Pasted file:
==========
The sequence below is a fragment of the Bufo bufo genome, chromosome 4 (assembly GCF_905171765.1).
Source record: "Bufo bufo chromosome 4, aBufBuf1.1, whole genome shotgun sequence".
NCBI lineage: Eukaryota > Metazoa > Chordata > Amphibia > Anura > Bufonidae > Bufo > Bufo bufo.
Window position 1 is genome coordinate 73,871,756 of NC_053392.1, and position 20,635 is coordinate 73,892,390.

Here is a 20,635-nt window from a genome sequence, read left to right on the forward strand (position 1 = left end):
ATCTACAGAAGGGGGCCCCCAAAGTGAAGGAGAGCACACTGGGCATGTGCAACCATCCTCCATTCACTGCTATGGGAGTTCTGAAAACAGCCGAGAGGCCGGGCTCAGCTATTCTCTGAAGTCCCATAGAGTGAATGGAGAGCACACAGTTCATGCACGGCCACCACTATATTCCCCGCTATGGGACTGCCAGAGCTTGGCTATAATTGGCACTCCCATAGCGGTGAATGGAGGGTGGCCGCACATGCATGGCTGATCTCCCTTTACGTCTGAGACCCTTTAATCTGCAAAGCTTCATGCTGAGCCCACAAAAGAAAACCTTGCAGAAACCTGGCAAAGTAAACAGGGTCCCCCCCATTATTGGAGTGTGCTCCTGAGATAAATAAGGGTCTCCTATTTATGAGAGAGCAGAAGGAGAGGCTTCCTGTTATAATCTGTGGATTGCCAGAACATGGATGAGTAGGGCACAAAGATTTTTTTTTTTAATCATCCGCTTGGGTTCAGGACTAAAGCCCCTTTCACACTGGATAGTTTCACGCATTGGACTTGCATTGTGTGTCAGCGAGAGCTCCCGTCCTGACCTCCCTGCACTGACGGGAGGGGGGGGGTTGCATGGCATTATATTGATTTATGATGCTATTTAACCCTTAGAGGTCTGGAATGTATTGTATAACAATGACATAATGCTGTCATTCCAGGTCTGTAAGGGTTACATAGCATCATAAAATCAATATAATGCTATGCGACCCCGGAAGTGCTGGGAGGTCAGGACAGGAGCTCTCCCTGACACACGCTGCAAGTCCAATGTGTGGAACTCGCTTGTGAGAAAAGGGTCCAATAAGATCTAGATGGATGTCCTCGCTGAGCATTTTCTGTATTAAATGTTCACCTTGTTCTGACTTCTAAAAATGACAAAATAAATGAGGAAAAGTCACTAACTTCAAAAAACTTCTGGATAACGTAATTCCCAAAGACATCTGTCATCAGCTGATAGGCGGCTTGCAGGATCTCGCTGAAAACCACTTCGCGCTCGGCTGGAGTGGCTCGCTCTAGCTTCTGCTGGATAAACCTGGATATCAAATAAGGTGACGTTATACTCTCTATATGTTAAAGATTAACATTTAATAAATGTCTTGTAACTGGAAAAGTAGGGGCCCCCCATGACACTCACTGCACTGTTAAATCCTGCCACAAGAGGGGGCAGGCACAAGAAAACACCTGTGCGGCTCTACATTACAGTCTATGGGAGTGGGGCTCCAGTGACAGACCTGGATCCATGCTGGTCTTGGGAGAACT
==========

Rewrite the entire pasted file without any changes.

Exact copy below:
The sequence below is a fragment of the Bufo bufo genome, chromosome 4 (assembly GCF_905171765.1).
Source record: "Bufo bufo chromosome 4, aBufBuf1.1, whole genome shotgun sequence".
NCBI lineage: Eukaryota > Metazoa > Chordata > Amphibia > Anura > Bufonidae > Bufo > Bufo bufo.
Window position 1 is genome coordinate 73,871,756 of NC_053392.1, and position 20,635 is coordinate 73,892,390.

Here is a 20,635-nt window from a genome sequence, read left to right on the forward strand (position 1 = left end):
ATCTACAGAAGGGGGCCCCCAAAGTGAAGGAGAGCACACTGGGCATGTGCAACCATCCTCCATTCACTGCTATGGGAGTTCTGAAAACAGCCGAGAGGCCGGGCTCAGCTATTCTCTGAAGTCCCATAGAGTGAATGGAGAGCACACAGTTCATGCACGGCCACCACTATATTCCCCGCTATGGGACTGCCAGAGCTTGGCTATAATTGGCACTCCCATAGCGGTGAATGGAGGGTGGCCGCACATGCATGGCTGATCTCCCTTTACGTCTGAGACCCTTTAATCTGCAAAGCTTCATGCTGAGCCCACAAAAGAAAACCTTGCAGAAACCTGGCAAAGTAAACAGGGTCCCCCCCATTATTGGAGTGTGCTCCTGAGATAAATAAGGGTCTCCTATTTATGAGAGAGCAGAAGGAGAGGCTTCCTGTTATAATCTGTGGATTGCCAGAACATGGATGAGTAGGGCACAAAGATTTTTTTTTTTAATCATCCGCTTGGGTTCAGGACTAAAGCCCCTTTCACACTGGATAGTTTCACGCATTGGACTTGCATTGTGTGTCAGCGAGAGCTCCCGTCCTGACCTCCCTGCACTGACGGGAGGGGGGGGGTTGCATGGCATTATATTGATTTATGATGCTATTTAACCCTTAGAGGTCTGGAATGTATTGTATAACAATGACATAATGCTGTCATTCCAGGTCTGTAAGGGTTACATAGCATCATAAAATCAATATAATGCTATGCGACCCCGGAAGTGCTGGGAGGTCAGGACAGGAGCTCTCCCTGACACACGCTGCAAGTCCAATGTGTGGAACTCGCTTGTGAGAAAAGGGTCCAATAAGATCTAGATGGATGTCCTCGCTGAGCATTTTCTGTATTAAATGTTCACCTTGTTCTGACTTCTAAAAATGACAAAATAAATGAGGAAAAGTCACTAACTTCAAAAAACTTCTGGATAACGTAATTCCCAAAGACATCTGTCATCAGCTGATAGGCGGCTTGCAGGATCTCGCTGAAAACCACTTCGCGCTCGGCTGGAGTGGCTCGCTCTAGCTTCTGCTGGATAAACCTGGATATCAAATAAGGTGACGTTATACTCTCTATATGTTAAAGATTAACATTTAATAAATGTCTTGTAACTGGAAAAGTAGGGGCCCCCCATGACACTCACTGCACTGTTAAATCCTGCCACAAGAGGGGGCAGGCACAAGAAAACACCTGTGCGGCTCTACATTACAGTCTATGGGAGTGGGGCTCCAGTGACAGACCTGGATCCATGCTGGTCTTGGGAGAACT